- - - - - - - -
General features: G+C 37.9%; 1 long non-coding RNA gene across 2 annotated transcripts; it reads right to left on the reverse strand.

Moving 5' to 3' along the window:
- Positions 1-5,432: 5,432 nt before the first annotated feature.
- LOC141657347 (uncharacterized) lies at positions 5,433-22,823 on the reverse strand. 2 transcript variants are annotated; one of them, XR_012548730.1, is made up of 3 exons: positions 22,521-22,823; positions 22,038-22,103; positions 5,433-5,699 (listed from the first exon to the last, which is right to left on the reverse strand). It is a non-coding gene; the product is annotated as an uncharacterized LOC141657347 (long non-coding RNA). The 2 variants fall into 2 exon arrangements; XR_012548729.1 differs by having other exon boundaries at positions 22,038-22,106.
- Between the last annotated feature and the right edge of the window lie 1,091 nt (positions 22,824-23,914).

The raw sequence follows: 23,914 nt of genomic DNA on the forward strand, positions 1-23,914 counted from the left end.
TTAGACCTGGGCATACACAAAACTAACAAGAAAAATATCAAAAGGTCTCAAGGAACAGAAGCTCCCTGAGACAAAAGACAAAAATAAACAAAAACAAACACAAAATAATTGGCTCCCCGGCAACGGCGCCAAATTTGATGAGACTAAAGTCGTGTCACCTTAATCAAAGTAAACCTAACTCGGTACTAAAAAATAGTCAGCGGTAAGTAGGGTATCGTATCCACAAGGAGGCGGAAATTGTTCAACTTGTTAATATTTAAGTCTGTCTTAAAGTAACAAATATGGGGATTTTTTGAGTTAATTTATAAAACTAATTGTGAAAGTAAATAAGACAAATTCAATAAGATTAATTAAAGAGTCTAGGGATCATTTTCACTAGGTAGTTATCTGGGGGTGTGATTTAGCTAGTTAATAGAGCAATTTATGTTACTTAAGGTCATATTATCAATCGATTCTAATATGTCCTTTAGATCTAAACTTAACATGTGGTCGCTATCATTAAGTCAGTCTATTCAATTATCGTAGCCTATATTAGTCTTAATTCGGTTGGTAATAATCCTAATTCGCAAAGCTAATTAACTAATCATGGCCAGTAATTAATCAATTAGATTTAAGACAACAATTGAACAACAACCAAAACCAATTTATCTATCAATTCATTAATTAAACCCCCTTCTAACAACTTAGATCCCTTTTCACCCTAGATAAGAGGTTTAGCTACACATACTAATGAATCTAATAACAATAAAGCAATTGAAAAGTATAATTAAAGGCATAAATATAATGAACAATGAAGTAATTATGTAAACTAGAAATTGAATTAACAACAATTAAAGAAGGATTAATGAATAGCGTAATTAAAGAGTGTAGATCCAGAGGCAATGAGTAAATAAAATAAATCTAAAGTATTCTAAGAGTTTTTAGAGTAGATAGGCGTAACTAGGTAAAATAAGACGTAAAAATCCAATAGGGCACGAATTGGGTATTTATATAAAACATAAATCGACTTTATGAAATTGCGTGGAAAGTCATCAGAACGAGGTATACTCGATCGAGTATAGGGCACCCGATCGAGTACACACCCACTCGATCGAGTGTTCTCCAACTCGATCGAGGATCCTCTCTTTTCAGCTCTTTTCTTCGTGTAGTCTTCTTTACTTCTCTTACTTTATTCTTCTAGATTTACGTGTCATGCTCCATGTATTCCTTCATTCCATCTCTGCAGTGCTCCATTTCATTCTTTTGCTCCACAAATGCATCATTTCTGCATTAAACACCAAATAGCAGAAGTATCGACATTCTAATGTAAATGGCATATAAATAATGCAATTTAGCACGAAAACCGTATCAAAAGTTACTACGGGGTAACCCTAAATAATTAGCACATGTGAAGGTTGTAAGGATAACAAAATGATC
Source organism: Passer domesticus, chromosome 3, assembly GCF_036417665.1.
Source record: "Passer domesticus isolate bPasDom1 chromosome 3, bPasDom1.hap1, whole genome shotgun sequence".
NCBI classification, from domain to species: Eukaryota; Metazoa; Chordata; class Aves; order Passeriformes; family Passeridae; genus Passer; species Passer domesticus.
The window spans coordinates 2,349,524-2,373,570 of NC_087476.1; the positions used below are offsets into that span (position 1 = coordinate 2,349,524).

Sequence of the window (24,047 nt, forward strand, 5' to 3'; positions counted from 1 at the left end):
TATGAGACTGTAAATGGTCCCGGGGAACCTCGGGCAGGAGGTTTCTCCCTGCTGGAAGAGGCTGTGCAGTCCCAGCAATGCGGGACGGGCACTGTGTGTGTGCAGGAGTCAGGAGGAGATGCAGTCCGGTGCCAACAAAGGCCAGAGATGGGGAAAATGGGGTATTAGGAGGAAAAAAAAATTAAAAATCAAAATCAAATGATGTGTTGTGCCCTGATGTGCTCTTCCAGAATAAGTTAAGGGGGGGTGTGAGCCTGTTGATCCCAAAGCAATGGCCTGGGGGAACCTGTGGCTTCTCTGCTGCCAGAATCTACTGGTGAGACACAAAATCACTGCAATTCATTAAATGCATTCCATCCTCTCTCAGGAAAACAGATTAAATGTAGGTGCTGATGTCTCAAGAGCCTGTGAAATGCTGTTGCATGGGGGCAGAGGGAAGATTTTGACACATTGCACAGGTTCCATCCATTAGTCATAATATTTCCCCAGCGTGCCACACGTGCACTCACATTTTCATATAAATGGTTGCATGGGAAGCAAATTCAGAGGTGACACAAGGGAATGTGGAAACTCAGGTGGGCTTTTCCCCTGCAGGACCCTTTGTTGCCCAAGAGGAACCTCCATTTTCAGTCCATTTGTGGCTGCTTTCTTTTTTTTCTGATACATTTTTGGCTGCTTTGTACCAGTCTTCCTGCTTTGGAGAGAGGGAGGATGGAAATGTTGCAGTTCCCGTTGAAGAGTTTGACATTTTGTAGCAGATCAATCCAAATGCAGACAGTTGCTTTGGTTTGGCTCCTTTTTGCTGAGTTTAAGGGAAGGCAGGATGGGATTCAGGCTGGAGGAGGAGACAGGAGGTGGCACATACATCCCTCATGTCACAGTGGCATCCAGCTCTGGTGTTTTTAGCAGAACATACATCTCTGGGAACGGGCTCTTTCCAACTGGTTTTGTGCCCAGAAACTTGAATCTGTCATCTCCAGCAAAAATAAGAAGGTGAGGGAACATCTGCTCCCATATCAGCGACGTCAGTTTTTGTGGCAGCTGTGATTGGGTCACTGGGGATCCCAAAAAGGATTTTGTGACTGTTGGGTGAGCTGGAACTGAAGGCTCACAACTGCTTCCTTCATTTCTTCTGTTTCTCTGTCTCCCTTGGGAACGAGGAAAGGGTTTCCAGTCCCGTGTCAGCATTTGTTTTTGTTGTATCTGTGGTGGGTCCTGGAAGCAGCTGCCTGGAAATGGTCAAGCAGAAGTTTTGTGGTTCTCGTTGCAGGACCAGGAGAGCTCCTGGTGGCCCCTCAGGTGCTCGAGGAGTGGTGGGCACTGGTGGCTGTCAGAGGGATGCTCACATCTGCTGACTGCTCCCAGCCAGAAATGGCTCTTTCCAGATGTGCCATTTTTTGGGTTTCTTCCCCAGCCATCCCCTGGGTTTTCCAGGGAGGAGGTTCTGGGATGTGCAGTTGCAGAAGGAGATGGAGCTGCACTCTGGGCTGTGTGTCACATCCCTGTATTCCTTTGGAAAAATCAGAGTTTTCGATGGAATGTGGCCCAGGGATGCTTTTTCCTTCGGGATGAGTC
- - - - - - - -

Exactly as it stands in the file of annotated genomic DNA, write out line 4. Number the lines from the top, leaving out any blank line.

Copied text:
- LOC141657347 (uncharacterized) lies at positions 5,433-22,823 on the reverse strand. 2 transcript variants are annotated; one of them, XR_012548730.1, is made up of 3 exons: positions 22,521-22,823; positions 22,038-22,103; positions 5,433-5,699 (listed from the first exon to the last, which is right to left on the reverse strand). It is a non-coding gene; the product is annotated as an uncharacterized LOC141657347 (long non-coding RNA). The 2 variants fall into 2 exon arrangements; XR_012548729.1 differs by having other exon boundaries at positions 22,038-22,106.